Cedar Trees in Florida: How to Grow and Care for Cedars

Cedar trees come in many different varieties and are commonly referred to as either red cedars or Junipers. Many cedar species, such as the red cedar, are native to the sunshine state. Southern red cedars are commonly called Florida cedars. Let’s look at how to grow and care for cedar trees in Florida.

Cedar trees in Florida

Cedar Trees in Florida

Cedar trees do grow well in Florida, and various varieties can be found throughout the state. These trees are generally considered low maintenance and are easy to care for once they have established themselves. 

The following varieties of cedars are best for Florida and other states that have a tropical climates:

Red cedar trees

Cedar Trees in Florida

Red cedar trees have the botanical name Juniperus virginiana and are a native conifer that grows well in Florida. They are part of the Cupressaceae family. These evergreen trees will add color and texture to landscapes throughout the year. 

Red cedars can cope with Florida’s climate and are also perfect for coastal areas as they thrive in sandy soils and don’t mind windy weather conditions and salt spray. The trees grow relatively tall and have dense foliage, which means they can be used as a windbreak or privacy screen. 

Red cedars are found growing in many state parks and Christmas tree farms across Florida. They are one of a handful of evergreen trees grown for holiday decorations. Red cedar trees are commonly referred to as southern red cedar, eastern red cedar, or sometimes pencil cedar trees, as the trees were used in the manufacture of pencils in the past. 

Red cedars are junipers, and the female trees produce greyish-purple berries in the fall. The trees have thin, needle-like leaves that remain green throughout the year. The trees provide an important habitat for birds that nest in the branches and eat the fruit. 

Red cedars can grow to a height of up to 45 feet tall and spread 30 feet wide. Therefore you should check whether you have enough space for a mature tree in your yard before planting. 

Non-native cedar varieties

As well as red cedars, there are a few different varieties of non-native cedars that can be planted in Florida. Cedars are either native to the Himalayas or the Mediterranean. Species that thrive in warmer areas of the Mediterranean, such as the cypress cedar, grow well in Florida. You may like to consider planting one of the non-native cedar varieties:

Cyprian Cedar 

The cyprian cedar has the botanical name Cedrus brevifolia. Although it’s not common in Florida, it can be grown in the state. As the name suggests, this variety of cedar is native to Cyprus, an island in the Mediterranean sea. 

These trees have short branches and needle-like leaves that are arranged in clumps. They are evergreen and look unique.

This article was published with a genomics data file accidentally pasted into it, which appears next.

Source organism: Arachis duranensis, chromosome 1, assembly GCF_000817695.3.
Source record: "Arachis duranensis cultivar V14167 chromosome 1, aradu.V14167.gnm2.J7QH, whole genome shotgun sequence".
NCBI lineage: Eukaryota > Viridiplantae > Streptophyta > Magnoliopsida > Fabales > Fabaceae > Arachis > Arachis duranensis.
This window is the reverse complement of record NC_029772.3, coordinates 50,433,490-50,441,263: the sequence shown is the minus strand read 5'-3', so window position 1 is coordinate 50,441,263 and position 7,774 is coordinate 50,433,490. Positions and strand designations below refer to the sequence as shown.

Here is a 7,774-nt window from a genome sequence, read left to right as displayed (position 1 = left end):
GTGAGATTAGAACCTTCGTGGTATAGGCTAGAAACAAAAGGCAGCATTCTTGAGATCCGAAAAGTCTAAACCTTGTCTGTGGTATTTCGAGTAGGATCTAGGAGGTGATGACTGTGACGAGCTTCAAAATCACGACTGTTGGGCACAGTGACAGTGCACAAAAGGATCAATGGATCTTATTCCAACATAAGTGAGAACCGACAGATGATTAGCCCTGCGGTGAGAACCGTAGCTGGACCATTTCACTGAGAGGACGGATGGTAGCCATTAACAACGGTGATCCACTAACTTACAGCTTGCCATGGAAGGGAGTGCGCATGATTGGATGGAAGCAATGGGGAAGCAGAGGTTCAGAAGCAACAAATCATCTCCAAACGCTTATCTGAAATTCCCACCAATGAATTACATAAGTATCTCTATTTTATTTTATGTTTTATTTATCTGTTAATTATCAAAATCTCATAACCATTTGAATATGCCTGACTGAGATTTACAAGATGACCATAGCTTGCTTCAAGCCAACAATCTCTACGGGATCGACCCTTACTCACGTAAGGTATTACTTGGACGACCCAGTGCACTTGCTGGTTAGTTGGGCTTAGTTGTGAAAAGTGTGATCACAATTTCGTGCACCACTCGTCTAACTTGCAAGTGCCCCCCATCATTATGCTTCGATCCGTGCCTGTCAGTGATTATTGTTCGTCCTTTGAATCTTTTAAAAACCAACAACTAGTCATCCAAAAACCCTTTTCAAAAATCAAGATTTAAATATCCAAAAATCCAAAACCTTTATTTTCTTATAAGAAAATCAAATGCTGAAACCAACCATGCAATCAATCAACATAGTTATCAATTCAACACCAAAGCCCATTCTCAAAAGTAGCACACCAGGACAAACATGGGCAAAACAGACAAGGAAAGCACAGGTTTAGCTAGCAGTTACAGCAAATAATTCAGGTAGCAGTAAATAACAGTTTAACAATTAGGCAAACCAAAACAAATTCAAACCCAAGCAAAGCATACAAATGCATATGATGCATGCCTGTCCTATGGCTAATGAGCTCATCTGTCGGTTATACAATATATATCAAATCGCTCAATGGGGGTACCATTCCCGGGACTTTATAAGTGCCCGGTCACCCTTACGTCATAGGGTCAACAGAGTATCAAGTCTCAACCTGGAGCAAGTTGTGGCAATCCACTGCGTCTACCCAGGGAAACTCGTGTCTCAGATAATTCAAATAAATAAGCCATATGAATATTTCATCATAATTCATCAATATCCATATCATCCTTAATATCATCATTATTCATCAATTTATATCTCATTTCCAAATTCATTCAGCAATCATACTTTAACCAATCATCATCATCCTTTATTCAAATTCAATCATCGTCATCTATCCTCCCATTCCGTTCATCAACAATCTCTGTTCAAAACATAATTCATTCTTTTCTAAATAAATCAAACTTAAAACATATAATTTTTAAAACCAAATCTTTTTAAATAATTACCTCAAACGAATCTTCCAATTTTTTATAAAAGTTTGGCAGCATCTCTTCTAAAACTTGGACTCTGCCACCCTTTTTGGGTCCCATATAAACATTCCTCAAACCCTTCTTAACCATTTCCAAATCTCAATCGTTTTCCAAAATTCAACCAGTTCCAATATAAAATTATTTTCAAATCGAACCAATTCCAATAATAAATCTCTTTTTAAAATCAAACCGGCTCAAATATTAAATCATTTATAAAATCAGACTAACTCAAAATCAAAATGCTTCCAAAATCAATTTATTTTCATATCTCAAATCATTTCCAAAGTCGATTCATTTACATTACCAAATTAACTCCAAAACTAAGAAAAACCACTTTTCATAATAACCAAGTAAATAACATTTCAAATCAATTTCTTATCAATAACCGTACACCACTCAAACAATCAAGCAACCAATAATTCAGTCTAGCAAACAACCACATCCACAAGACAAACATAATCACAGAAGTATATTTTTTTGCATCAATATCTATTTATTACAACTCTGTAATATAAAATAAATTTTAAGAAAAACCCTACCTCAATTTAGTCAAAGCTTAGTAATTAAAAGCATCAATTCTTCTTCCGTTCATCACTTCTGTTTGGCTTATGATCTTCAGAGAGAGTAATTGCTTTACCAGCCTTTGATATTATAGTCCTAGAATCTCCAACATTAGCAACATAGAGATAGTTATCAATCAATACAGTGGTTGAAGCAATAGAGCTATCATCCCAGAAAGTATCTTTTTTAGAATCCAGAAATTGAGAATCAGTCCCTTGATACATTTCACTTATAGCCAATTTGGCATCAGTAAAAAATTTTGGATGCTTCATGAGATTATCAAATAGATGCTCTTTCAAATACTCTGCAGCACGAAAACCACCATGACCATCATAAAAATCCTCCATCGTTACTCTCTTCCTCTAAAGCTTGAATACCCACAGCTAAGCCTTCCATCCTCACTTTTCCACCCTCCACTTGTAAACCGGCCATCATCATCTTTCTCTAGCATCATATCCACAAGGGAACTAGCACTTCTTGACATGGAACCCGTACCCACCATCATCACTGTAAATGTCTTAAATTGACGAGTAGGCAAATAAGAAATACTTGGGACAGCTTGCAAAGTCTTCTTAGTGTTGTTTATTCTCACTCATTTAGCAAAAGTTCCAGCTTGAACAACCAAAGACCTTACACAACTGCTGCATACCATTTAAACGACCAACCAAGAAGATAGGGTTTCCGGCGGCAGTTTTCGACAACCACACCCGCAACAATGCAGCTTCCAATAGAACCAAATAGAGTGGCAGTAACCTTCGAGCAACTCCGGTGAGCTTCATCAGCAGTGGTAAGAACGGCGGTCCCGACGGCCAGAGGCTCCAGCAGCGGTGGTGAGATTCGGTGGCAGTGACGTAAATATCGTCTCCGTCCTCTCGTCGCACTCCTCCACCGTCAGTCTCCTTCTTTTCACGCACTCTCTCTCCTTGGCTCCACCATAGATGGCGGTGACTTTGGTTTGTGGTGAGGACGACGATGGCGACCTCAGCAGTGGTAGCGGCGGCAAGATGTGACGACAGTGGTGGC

Incense Cedar 

The incense cedar is also known as Calocedrus decurrens and is native to California. It grows well in USDA zone 9 through 11 and can cope with Florida’s warmer climate. These trees are often used as Christmas trees as they have a cone shape. They can grow very tall at maturity, and it’s not uncommon to find an incense cedar over 150 feet tall. 


Arborvitae is a false cedar that’s commonly referred to as Thuja occidentalis and can be grown as a hedge or privacy tree in Florida. These trees are hardy and thrive in many different environments. They are often used to provide shade and mark boundaries. 

How to care for cedar trees in Florida

Cedar trees need to be planted in an area that receives full sun for much of the day. They also require fertile soil with good drainage and occasional deep watering, especially during hot, dry spells. 

Here are some care tips that should be considered when growing cedar trees in Florida:


While cedars do need enough nutrients to thrive, overfertilization can cause the trees to become more susceptible to pests. It’s important not to fertilize your cedar trees too often. Instead, you may like to consider providing an organic alternative such as aged compost, potting soil, manure, or mulch. 


Pruning is essential for promoting healthy growth and should be done in late winter or early spring when the tree is dormant. Be careful not to overprune your trees. 

Pests and disease

Regular inspections for insect infestation can help reduce the likelihood of your tree being affected by pest damage. Checks should be conducted each season as some cedar varieties can be vulnerable to certain insects or diseases. Cedar apple rust is widespread in red cedars. 


With the right care, cedar trees can thrive in Florida and become an attractive and low-maintenance addition to your yard. They can help to encourage wildlife, and provide shade and privacy while adding visual interest to your landscape. 

Each cedar variety is unique in its own way, so choosing one that’s right for your landscape and climate will help you get the best results.